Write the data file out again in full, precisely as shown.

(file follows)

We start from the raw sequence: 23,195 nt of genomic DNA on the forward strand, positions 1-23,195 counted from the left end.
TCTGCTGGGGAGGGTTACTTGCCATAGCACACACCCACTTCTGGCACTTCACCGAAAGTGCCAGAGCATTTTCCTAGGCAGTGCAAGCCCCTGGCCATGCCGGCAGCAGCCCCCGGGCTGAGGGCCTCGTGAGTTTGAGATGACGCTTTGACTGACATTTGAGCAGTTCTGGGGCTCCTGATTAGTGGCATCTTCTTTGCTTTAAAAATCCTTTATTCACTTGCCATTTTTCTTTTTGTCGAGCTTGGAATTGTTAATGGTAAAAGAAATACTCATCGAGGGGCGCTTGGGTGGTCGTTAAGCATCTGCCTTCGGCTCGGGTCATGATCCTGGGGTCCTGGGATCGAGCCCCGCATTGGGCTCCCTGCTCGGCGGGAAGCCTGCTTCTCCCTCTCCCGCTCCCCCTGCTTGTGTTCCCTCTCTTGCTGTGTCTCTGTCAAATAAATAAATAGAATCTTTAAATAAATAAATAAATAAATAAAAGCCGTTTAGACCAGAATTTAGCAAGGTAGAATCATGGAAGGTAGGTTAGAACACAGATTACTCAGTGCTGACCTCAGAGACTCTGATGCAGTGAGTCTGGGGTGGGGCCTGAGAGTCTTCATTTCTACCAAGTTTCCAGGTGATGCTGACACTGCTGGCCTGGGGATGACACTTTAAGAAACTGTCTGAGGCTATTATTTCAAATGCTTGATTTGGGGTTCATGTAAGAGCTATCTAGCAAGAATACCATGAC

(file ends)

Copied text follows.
We start from the raw sequence: 23,195 nt of genomic DNA on the forward strand, positions 1-23,195 counted from the left end.
TCTGCTGGGGAGGGTTACTTGCCATAGCACACACCCACTTCTGGCACTTCACCGAAAGTGCCAGAGCATTTTCCTAGGCAGTGCAAGCCCCTGGCCATGCCGGCAGCAGCCCCCGGGCTGAGGGCCTCGTGAGTTTGAGATGACGCTTTGACTGACATTTGAGCAGTTCTGGGGCTCCTGATTAGTGGCATCTTCTTTGCTTTAAAAATCCTTTATTCACTTGCCATTTTTCTTTTTGTCGAGCTTGGAATTGTTAATGGTAAAAGAAATACTCATCGAGGGGCGCTTGGGTGGTCGTTAAGCATCTGCCTTCGGCTCGGGTCATGATCCTGGGGTCCTGGGATCGAGCCCCGCATTGGGCTCCCTGCTCGGCGGGAAGCCTGCTTCTCCCTCTCCCGCTCCCCCTGCTTGTGTTCCCTCTCTTGCTGTGTCTCTGTCAAATAAATAAATAGAATCTTTAAATAAATAAATAAATAAATAAAAGCCGTTTAGACCAGAATTTAGCAAGGTAGAATCATGGAAGGTAGGTTAGAACACAGATTACTCAGTGCTGACCTCAGAGACTCTGATGCAGTGAGTCTGGGGTGGGGCCTGAGAGTCTTCATTTCTACCAAGTTTCCAGGTGATGCTGACACTGCTGGCCTGGGGATGACACTTTAAGAAACTGTCTGAGGCTATTATTTCAAATGCTTGATTTGGGGTTCATGTAAGAGCTATCTAGCAAGAATACCATGAC